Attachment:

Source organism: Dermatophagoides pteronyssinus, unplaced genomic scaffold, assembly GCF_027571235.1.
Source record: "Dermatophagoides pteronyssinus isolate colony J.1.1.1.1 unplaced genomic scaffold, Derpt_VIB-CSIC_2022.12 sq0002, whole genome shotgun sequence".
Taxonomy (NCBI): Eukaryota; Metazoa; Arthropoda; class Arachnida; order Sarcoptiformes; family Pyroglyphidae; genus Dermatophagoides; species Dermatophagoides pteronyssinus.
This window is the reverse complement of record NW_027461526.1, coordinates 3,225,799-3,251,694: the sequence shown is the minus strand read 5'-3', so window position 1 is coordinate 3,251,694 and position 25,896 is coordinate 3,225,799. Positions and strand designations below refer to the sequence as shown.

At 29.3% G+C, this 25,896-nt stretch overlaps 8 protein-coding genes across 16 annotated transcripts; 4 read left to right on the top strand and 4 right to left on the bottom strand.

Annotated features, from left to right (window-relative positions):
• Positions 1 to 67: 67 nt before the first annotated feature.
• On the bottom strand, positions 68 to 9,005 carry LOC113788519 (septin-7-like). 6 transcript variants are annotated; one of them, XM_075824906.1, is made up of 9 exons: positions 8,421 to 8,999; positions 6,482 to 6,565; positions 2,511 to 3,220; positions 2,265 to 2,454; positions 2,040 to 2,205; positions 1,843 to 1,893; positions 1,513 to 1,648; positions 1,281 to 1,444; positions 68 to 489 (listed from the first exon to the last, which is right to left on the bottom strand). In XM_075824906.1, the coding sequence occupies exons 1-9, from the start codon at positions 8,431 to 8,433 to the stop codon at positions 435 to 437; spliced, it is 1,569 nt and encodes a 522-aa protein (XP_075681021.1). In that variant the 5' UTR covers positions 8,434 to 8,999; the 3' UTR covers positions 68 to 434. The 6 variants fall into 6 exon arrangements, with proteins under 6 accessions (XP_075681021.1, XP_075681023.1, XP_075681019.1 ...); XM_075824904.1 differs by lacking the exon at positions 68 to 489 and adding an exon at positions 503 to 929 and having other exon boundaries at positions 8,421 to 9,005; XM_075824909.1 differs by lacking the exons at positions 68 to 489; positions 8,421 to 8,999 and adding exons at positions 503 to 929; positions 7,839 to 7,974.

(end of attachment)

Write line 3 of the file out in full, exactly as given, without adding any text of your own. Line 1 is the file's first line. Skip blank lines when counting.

Taxonomy (NCBI): Eukaryota; Metazoa; Arthropoda; class Arachnida; order Sarcoptiformes; family Pyroglyphidae; genus Dermatophagoides; species Dermatophagoides pteronyssinus.